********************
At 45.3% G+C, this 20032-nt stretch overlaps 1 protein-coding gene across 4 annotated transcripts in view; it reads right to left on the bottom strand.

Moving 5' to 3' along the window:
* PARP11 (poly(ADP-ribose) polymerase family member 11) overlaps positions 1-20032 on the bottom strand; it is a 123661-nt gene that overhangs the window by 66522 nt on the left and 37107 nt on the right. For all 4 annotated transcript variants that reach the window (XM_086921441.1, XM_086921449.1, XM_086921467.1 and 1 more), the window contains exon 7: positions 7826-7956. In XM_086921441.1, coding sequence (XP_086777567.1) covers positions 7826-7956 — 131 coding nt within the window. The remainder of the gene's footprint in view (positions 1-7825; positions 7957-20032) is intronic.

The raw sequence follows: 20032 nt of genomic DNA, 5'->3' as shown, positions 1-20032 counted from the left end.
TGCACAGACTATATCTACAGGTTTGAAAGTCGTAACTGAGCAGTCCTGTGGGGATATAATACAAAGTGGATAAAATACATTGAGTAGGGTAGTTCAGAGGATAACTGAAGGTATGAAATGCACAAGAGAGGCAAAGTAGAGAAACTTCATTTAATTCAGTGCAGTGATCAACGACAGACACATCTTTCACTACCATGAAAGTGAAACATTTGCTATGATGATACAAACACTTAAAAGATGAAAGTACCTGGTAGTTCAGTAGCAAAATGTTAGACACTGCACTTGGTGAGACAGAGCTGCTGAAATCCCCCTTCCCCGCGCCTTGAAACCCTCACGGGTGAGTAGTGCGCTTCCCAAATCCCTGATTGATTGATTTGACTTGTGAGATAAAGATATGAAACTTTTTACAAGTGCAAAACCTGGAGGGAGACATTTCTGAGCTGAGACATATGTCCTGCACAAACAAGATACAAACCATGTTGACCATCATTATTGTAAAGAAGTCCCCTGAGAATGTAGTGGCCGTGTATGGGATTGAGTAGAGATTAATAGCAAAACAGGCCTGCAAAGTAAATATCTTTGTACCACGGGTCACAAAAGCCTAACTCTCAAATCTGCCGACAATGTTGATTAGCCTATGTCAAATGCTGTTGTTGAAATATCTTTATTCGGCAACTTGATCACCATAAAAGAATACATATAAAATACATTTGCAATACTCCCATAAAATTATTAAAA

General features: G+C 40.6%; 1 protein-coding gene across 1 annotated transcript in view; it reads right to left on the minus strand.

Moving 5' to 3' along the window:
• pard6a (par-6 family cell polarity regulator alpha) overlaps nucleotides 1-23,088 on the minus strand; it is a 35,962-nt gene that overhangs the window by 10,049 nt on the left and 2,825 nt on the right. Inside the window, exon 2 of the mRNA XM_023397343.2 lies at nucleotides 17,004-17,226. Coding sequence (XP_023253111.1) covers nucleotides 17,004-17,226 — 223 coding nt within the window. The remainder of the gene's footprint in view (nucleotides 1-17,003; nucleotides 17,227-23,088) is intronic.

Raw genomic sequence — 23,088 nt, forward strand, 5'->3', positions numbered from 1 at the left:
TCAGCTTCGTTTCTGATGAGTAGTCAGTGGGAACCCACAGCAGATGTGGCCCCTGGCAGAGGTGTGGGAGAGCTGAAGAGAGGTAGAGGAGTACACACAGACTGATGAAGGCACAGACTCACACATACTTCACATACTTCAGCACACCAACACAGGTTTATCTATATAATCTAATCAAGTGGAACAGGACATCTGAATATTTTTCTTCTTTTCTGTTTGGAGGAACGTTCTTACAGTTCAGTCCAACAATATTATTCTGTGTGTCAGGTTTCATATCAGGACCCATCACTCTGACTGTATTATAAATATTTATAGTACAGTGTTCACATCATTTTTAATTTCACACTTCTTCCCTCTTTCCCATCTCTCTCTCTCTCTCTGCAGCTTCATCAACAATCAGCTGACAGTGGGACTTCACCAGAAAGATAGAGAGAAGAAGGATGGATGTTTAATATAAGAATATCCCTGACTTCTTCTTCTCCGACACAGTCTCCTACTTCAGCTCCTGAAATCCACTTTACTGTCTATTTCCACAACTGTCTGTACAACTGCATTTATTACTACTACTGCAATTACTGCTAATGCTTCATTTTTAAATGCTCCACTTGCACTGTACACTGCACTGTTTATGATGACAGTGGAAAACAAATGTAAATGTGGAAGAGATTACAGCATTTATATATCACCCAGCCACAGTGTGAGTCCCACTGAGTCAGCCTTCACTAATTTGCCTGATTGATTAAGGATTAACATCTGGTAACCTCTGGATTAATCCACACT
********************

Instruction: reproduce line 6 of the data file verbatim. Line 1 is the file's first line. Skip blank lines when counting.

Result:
General features: G+C 40.6%; 1 protein-coding gene across 1 annotated transcript in view; it reads right to left on the minus strand.